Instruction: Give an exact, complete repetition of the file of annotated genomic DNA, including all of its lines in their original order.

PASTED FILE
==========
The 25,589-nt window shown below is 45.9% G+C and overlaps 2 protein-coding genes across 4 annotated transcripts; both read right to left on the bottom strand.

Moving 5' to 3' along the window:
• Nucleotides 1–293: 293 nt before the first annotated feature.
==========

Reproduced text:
The 25,589-nt window shown below is 45.9% G+C and overlaps 2 protein-coding genes across 4 annotated transcripts; both read right to left on the bottom strand.

Moving 5' to 3' along the window:
• Nucleotides 1–293: 293 nt before the first annotated feature.